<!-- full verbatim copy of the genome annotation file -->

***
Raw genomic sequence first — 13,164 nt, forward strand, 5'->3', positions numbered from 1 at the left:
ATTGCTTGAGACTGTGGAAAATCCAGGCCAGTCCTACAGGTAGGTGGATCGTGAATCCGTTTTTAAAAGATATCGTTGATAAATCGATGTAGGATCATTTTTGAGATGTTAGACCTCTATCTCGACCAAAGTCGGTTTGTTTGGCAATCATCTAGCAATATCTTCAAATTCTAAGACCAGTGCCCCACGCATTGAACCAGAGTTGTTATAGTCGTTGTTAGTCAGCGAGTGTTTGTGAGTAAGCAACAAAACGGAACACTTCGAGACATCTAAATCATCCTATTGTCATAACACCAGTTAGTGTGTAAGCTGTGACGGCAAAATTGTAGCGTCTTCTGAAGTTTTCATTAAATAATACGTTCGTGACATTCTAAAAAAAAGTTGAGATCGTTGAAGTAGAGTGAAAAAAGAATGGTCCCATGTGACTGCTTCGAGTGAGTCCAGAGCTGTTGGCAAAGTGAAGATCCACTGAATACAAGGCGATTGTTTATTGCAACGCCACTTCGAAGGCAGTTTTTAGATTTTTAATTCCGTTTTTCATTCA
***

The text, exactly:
Raw genomic sequence first — 13,164 nt, forward strand, 5'->3', positions numbered from 1 at the left:
ATTGCTTGAGACTGTGGAAAATCCAGGCCAGTCCTACAGGTAGGTGGATCGTGAATCCGTTTTTAAAAGATATCGTTGATAAATCGATGTAGGATCATTTTTGAGATGTTAGACCTCTATCTCGACCAAAGTCGGTTTGTTTGGCAATCATCTAGCAATATCTTCAAATTCTAAGACCAGTGCCCCACGCATTGAACCAGAGTTGTTATAGTCGTTGTTAGTCAGCGAGTGTTTGTGAGTAAGCAACAAAACGGAACACTTCGAGACATCTAAATCATCCTATTGTCATAACACCAGTTAGTGTGTAAGCTGTGACGGCAAAATTGTAGCGTCTTCTGAAGTTTTCATTAAATAATACGTTCGTGACATTCTAAAAAAAAGTTGAGATCGTTGAAGTAGAGTGAAAAAAGAATGGTCCCATGTGACTGCTTCGAGTGAGTCCAGAGCTGTTGGCAAAGTGAAGATCCACTGAATACAAGGCGATTGTTTATTGCAACGCCACTTCGAAGGCAGTTTTTAGATTTTTAATTCCGTTTTTCATTCA